I feel like we have an equal problem of thinking of intelligence and skill as immutable constants. I think of both as a muscle, the more I exercise them the better they become. While I realize that everyone starts with certain advantages if you find something you enjoy or want to do and you work hard at it, you will be successful.


I like the muscle analogy. If Mozart had languished and not applied himself, he never would have been a great composer. But not everyone can be Mozart.


One of my first jobs out of highschool was as a cad drafter for an architecture firm. As the low kid on the totem-pole, I was given the tasks that were not liked by the architects: drawing detail sheets and reproducing blueprints. -- both tasks were highly repetative.

I took both as opportunities to find a meditative cadence to the work. I actually really enjoyed the rhythm of taking plots of large 30x42 inch drawings, marrying them with a blueprint sheet and sending it through the machine. The room was rather small - so you had to pickup a sheet, flip it over, rotate it, stack them, rotate the pair and feed it to the machine. It became a beautiful meditation in movement and was really enjoyable.

With details - I had to draw so many and build so many of the same sheets - I became exceedingly proficient and soon was an exceptionally fast cad drafter...

There is a lot one can learn through mass repetition especially if you do so with the right frame of mind - and not lament the task.


I've definitely had that moment before through repetition, in a rather unlikely subject: manually doing Fourier Transform integrals.


Is this something you could teach me?


Oh my goodness -- you too?!

I spent many a summer day matching blue paper against printed sheets and the occasional Mylar! I found the same zone you're talking about.

Except ... did you ever get a paper cut and then reach over the ammonia fumes coming out the back? :-P


Ah I remember the joys sharing the basement with our printing section though a dyline printers fumes did wonders for cutting through a heavy head cold.

Only down side is they kept flooding the basement having tide marks on you computer rooms walls is not ideal :-)


I really liked your take on viewing a repetitive task as a way to improve and relax.

Another nice thing about a repetitive task is that it is perfectly predictable. You know exactly how long you should take because you've done it before and can expect very few surprises.

Much unlike any sort of difficult debugging or implementation which can be unpredictable, although enjoyable.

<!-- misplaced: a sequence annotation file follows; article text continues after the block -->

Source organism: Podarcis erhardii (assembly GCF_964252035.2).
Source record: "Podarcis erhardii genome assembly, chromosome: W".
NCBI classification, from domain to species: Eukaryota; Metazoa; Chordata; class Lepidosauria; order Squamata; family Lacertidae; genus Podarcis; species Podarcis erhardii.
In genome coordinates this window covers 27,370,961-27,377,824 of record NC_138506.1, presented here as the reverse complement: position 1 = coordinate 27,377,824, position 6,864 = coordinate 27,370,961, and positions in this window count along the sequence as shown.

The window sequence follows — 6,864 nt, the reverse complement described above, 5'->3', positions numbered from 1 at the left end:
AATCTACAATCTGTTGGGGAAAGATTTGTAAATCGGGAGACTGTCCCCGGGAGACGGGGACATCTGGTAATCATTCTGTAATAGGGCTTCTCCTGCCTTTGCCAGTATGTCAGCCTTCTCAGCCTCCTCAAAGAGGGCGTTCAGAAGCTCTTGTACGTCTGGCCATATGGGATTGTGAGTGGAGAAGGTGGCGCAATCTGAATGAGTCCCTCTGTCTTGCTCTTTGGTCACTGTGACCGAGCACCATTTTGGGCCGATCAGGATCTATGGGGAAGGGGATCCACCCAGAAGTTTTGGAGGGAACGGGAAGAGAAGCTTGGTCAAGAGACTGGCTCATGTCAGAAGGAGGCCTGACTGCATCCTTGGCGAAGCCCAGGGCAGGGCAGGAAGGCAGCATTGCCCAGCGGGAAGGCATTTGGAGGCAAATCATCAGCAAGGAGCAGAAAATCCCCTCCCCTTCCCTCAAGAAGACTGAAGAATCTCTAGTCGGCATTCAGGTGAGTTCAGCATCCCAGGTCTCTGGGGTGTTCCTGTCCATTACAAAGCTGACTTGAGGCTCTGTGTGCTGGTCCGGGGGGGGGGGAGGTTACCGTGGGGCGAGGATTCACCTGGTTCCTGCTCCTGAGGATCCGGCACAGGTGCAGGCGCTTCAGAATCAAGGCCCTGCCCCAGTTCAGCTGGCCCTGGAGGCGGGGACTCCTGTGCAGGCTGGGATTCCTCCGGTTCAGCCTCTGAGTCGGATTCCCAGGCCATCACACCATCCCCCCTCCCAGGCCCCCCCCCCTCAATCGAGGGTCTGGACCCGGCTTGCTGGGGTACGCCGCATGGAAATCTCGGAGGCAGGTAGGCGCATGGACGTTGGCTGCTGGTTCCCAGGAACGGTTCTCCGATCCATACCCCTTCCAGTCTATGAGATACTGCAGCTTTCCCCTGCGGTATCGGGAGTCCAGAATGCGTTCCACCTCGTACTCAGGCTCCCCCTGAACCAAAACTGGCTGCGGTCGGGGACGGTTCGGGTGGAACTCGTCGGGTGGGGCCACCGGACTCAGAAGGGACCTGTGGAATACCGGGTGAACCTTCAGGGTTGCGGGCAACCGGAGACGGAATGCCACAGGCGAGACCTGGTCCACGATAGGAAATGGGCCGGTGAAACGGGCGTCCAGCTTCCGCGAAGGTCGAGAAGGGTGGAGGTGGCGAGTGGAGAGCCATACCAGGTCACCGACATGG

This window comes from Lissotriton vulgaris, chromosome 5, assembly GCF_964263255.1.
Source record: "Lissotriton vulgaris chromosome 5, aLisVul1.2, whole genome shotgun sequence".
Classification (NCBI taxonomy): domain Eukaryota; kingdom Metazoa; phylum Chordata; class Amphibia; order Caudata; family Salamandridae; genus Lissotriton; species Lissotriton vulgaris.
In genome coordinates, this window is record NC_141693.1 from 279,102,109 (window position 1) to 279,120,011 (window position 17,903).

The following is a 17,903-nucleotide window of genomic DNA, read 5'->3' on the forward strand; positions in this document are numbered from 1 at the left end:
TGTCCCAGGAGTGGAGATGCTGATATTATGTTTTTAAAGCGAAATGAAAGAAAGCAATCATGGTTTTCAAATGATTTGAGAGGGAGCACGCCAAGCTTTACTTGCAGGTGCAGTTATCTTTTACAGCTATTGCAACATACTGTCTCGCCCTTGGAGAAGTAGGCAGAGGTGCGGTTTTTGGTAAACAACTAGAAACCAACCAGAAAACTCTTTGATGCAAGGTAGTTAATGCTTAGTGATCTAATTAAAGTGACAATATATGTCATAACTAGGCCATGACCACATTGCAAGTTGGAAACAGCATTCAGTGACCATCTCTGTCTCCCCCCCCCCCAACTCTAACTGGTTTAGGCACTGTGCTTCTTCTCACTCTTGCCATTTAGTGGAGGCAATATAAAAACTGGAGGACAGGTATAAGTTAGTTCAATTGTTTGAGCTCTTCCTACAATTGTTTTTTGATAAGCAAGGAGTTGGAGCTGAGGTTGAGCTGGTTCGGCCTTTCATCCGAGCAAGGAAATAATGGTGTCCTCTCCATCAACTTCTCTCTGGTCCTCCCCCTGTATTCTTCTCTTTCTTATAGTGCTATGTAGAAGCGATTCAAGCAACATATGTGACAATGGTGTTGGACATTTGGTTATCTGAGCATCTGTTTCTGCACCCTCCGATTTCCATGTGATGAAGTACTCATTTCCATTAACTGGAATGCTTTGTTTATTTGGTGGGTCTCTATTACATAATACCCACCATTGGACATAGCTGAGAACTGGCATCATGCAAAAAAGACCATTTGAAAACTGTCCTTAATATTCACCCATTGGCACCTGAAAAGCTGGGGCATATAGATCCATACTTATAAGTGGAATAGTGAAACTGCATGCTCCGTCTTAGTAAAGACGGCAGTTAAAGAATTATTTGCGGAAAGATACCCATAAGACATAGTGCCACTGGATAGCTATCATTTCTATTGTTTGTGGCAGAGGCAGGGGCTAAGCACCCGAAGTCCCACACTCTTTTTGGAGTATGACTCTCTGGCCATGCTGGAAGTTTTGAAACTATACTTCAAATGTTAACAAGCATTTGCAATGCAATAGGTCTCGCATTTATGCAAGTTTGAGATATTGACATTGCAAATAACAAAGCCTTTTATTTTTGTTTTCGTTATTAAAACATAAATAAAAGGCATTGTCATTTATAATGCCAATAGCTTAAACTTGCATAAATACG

Wow! that's happened with me so many times. I'll start on a project and I'll always theorize all the best features, and then best technologies to use and I end up switching so many technologies and then going on a tangential curve to learn them, and then I eventually quit the project :(


I used to have this problem (and still do to some extent) but it's not impossible to improve. Pick an idea and commit to completing it in the way that you envisage it now, even if midway through you discover a new technology or better way to do it, stick to what you originally planned. There is always a better way to do something and if you allow yourself to be distracted by a "better" way of doing something midway through, you'll find midway through the "better" thing there's another new even better thing and the cycle will repeat. The best code isn't always perfect code, the best code is code that exists. You'll learn way more from a project if you work on it start to finish, even if it could have been built better. There's always Version 2.


Aka: don't repeat the mistakes of the Duke Nukem Forever team.

As for code, the best code is that which generates value (either for the creator in terms of learning or for the creator's customers). If the code doesn't generate value, then you might as well be writing FizzBuzz implementations all day.


"The best code isn't always perfect code, the best code is code that exists."

I totally agree to this one.


aka: you can't refactor code you haven't written yet.


Ditto. A common problem for me is starting a project, then becoming scared that I'll be inadequate, and not complete it properly. This causes me to give up on the project, and I lose out on any experience I might have got. Because I've failed to complete the project, I feel even WORSE going into the next one.

It's a vicious cycle.


Consider reading a book called "The Now Habit". The author discusses fear of success/failure and the inability to finish projects, and deems that these fears are what cause us to procrastinate. Then he provides a plan/approach/framework to overcome these fears.


Thanks for the book recommendation. Ordered this on Amazon.

This was my problem all growing up. I did well on the first exam, then fizzled out every exam after. I wouldn't study out of fear that I wouldn't do as well again.

Anyway, I'll check out the book thanks again!


If you want a quick overview:

Kindle notes and highlights https://kindle.amazon.com/work/the-now-habit-procrastination...

powerpoint presentation http://hashref.com/summaries/TheNowHabit.pdf

3 part youtube video http://www.youtube.com/watch?v=63Si3Gb1WSg


I'd recommend Mindset by Carol Dweck. It discusses growth mindset vs. fixed mindset. It sounds quite pertinent for your fear of not doing as well again.